A nurse charged with poisoning and murdering her patients tries to recover after being wrongly accused of the horrific crimes. Staff nurse Rebecca Leighton said she lost complete control of her life and wonders if she’ll ever be the same again.
The innocent, once happy-go-lucky and bubbly nurse said, “It was such a horrific time. I was wrongly caught up in it, chewed up, and spat out. I’ll never be able to put this behind me fully.”
Rebecca’s living nightmare began on July 7, 2011, when 44-year-old mother-of-two Tracey Arden died at the Stepping Hill Hospital. A few days later, five patients experienced unexpected blood sugar emergencies. On July 11, retired photographer Arnold Lancaster, 71, died.
Shortly following the deaths and blood sugar crises, Rebecca Leighton was arrested on suspicion of murder on July 20.
According to the Daily Mirror Rebecca said she was aware of the police investigation into the suspected insulin overdoses when police arrived at her home at 6 a.m. However, she never considered she would be the prime suspect.
The well-liked and hard-working nurse recalls her astonishment in her first public interview with the Sunday People.
“Can you believe I offered them coffee? Then they said ‘Rebecca, sit down’. That’s when they read me my rights. They put me in a car. I thought I’d be home for tea. It makes me very uncomfortable to relive that.”
Police interrogated the nurse for three days. Rebecca didn’t find the need to get a lawyer since she knew she had no part in the crimes.
She said, “I had nothing to hide. I wanted to help them. I begged them not to stop looking for the real culprit.”
Unfortunately, investigators and the public didn’t see it that way. Rebecca Leighton was arrested, charged with murder, and sent to prison. In outrage, the public referred to her as “The Angel of Death.”
The former staff nurse explained the horrifying reality of being arrested, falsely accused of murder, and going to prison.
“I was kept under arrest. I couldn’t eat or drink, I was shaking. I had four blankets round me because I was so cold. My blood pressure was 270/130. My pulse was 200 for three days. But the worst moment was when I was charged. I had the worst panic attack I have ever had. When I heard that word I couldn’t breathe, I couldn’t stand up. My whole body was pins and needles. I wanted to be sick but I had nothing in me.”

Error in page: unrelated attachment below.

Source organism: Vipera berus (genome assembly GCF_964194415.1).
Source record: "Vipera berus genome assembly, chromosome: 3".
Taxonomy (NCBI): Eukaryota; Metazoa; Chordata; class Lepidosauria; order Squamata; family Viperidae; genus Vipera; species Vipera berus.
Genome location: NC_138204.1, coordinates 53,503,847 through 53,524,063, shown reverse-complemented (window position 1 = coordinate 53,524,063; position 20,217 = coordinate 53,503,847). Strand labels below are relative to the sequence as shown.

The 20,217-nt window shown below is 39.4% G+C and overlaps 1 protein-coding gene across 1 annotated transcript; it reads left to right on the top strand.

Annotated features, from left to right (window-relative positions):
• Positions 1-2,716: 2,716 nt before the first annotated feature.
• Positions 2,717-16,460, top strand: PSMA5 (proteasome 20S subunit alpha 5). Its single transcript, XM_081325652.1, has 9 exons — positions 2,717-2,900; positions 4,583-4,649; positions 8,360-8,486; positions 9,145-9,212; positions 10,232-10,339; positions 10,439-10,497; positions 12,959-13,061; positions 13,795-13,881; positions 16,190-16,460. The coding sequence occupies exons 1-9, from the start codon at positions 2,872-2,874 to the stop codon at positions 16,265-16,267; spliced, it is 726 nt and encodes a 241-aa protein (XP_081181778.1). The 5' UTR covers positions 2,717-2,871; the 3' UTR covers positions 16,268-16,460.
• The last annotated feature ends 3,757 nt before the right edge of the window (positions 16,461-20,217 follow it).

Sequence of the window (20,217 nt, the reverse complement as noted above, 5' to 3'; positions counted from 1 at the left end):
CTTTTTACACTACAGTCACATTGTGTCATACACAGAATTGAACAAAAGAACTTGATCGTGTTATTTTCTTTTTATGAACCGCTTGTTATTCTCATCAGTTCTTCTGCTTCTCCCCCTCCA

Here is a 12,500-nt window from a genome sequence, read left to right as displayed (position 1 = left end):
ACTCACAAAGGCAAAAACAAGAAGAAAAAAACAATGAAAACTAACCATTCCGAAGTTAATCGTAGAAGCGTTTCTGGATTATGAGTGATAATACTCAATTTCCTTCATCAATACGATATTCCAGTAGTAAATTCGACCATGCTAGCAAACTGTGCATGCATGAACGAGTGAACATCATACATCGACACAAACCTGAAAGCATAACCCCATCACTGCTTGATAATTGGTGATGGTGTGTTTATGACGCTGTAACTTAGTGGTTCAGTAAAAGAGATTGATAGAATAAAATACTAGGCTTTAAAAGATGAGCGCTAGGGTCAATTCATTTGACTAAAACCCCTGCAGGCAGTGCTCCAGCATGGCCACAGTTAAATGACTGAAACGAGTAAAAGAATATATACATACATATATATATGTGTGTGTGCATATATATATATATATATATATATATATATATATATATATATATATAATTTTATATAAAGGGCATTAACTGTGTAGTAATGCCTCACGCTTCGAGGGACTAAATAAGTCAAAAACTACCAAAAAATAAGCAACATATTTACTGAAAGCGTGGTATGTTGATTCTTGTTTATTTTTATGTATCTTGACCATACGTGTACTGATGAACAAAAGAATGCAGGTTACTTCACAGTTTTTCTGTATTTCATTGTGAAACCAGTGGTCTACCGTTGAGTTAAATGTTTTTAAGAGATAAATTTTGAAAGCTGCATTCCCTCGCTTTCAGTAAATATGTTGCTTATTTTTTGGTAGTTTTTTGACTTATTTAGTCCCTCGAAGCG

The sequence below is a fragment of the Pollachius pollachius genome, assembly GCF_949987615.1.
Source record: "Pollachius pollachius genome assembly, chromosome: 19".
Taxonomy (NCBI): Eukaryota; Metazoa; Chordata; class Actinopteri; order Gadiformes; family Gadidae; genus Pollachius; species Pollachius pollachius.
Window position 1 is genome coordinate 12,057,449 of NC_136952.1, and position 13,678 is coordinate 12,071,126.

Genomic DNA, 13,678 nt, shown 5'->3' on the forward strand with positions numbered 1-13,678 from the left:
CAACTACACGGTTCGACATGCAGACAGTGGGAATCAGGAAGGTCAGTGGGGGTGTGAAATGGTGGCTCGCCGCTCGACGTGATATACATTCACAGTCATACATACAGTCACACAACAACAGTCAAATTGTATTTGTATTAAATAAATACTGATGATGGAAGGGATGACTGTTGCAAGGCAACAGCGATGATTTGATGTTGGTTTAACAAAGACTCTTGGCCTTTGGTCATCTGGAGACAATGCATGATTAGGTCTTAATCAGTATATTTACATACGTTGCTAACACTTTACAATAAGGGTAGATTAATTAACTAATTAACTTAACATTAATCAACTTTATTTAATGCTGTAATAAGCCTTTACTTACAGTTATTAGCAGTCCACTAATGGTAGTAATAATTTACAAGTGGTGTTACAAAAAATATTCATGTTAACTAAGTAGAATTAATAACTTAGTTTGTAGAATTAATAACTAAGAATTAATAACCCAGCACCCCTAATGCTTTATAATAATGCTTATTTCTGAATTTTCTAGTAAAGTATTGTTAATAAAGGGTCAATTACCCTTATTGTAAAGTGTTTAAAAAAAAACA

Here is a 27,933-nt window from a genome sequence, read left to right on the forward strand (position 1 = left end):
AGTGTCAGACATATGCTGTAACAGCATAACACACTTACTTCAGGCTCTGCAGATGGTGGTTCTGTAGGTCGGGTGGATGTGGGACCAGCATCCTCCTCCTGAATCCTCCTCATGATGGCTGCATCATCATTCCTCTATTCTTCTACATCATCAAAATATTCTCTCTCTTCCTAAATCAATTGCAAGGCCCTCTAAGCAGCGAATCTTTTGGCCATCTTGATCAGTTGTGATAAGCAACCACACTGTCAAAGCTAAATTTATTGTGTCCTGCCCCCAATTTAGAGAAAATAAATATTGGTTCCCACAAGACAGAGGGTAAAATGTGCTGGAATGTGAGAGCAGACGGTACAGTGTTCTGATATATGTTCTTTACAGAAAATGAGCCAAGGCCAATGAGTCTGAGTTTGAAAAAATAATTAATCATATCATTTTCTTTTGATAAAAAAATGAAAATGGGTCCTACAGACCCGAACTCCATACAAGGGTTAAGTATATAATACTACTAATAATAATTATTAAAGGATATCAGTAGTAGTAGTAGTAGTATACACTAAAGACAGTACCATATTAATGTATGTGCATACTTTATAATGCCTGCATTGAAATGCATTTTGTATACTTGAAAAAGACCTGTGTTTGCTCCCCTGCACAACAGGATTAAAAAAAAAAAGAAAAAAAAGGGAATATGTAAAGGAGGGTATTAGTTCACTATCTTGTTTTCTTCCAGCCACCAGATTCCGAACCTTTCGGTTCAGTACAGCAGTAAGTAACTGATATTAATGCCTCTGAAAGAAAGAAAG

Rebecca was eventually released from jail in 2011 and all charges were dropped.
The real Stepping Hill murderer was nurse Victorino Chua. The 49-year-old father of two from the Philippines was arrested and ultimately convicted of murdering two patients and poisoning 20 others.
Chua was accused of injecting insulin into saline bags and ampoules. Without knowing, other hospital nurses used the tainted bags on Chua’s predominantly elderly victims.
At his trial, prosecutors provided evidence of nurse Chua’s own handwritten letter saying he was “an angel turned into an evil person” and “there’s a devil in me” that had things he would “take to the grave.”
Chua received 25 life sentences, in which he will spend a minimum of 35 years behind bars.
Rebecca described how she’s trying to cope with the devastating events that took place the last few years.
“I’ve had to start over. I’m 31 years old. My career has gone backwards–everything’s gone backwards. I remember saying I feel like I’ve gone back to 16 again. It’s taken me years to try to rebuild my life. Trust is a hard word for me. Why I was pinpointed, I will never know. But I have to learn to close that door and move on with my life.”
Sir Peter Fahy, chief constable of the Greater Manchester Police, apologized to nurse Rebecca Leighton, according to coverage by ITV.
“We are very sorry that Rebecca Leighton ended up spending some time in prison. It showed to some degree the amount of pressure everyone was under, not just the police, the hospital, Crown Prosecution Service, to try and make progress in the case, and we are sorry this happened.”
Rebecca Leighton is still tormented by being falsely accused and arrested for the Stepping Hill murders. She continues to fight hard to get over the frightening nightmare she lived through and looks forward to being a nurse again.
Rebecca Leighton says, “I’m a good nurse.”
[Featured image via Stefan Rousseau/PA Wire]